AMFI data: How retail mutual fund investors thinkAccording to Association of Mutual Funds in India (AMFI), there were 6.70 crore retail investor accounts (folios) in mutual funds. This does not indicate the presence of 6.70 crore retail investors because many investors hold multiple accounts or folios. Other estimates put the total number of mutual fund investors in India at about 2 crore. There are also about 39 lakh HNI (High Net-Worth Individual) accounts and about 4 lakh institutional accounts.

Cyclical Interest

According to AMFI, the total number of investor accounts was 4.76 crore in March 2009. From that time till March 2014, the number of accounts steadily dropped, hitting a low of 3.95 crore in March 2014. The 2009-14 period was a time of relative stagnation in the equity market causing a large-scale exit by retail investors.

The equity market entered a new bull phase from mid-2014. This is reflected in retail investor accounts which soared from 3.95 crore in mid-2014 to 5.54 crore in March 2017 to 7.13 crore at the end of March 2018. Equity accounts or folios grew much faster than debt ones.

Average Ticket Size

The average ticket size in equity schemes is Rs 1.55 lakh because this category is dominated by retail investors. The average ticket size soars to 8.28 lakh for debt funds and hits a whopping 30.6 lakh for liquid funds.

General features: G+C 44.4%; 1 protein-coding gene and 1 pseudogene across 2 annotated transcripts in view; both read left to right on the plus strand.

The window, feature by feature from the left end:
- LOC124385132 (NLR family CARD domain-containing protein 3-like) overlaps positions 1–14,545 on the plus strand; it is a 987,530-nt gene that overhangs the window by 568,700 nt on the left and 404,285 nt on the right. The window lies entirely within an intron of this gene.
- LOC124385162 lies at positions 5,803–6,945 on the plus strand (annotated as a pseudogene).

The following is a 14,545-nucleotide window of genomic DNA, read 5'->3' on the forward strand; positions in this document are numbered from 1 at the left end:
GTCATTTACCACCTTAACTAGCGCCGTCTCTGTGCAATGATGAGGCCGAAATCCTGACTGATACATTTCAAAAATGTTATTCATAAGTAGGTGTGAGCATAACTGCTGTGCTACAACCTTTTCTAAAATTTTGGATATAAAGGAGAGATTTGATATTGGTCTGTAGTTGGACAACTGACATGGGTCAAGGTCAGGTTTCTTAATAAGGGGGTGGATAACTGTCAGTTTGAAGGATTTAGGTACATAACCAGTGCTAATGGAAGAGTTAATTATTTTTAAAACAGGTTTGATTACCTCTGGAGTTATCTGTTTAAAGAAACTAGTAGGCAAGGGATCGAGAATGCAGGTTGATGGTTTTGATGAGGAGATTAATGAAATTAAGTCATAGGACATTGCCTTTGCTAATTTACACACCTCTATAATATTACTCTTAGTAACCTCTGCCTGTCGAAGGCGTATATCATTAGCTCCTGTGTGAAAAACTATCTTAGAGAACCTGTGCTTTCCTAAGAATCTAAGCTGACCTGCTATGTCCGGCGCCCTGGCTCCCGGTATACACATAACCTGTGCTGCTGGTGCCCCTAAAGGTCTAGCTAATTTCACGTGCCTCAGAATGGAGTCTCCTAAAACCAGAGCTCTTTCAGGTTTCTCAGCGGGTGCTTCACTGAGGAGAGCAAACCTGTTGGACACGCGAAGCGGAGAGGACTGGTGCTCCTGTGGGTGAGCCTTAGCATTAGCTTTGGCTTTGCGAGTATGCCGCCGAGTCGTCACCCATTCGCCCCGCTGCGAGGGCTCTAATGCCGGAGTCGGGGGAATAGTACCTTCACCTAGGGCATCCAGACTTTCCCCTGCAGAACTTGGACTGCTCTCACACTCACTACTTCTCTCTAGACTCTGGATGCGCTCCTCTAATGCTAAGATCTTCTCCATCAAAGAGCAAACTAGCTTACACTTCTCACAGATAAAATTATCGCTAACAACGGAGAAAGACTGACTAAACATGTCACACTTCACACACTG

Another way of looking at this data is category-by-category. In this type of analysis, if we look at only retail investors, the average ticket size is Rs 79,019. HNIs held 16.35 lakh per account and Institutions held 9.28 crore per account.

How long do they remain invested?

This is a key behavioural question and a major determinant of the ultimate returns that retail investors get. According to AMFI data, just 30% of equity assets are held for longer than 24 months.

About 50% of equity assets are held for less than a year and the balance 20% is held for 1-2 years. This is a sad state of affairs. Equity is a long-term asset and delivers its best returns over holding periods of five years or more.

In case of debt, about 60% of assets are held for less than a year. However, this is not a particularly negative data point. Debt funds include liquid and ultra short-term funds which are geared towards holding periods of one year or less. Also, longer time horizons should encourage investors to move into equity.

However, according to AMFI, the higher period for long-term capital gains tax in debt compared to equity (3 years vs 1 year) has caused a shift towards a longer holding period in debt.

Neil Borate

Neil Borate is Deputy Editor, RupeeIQ. He can be contacted at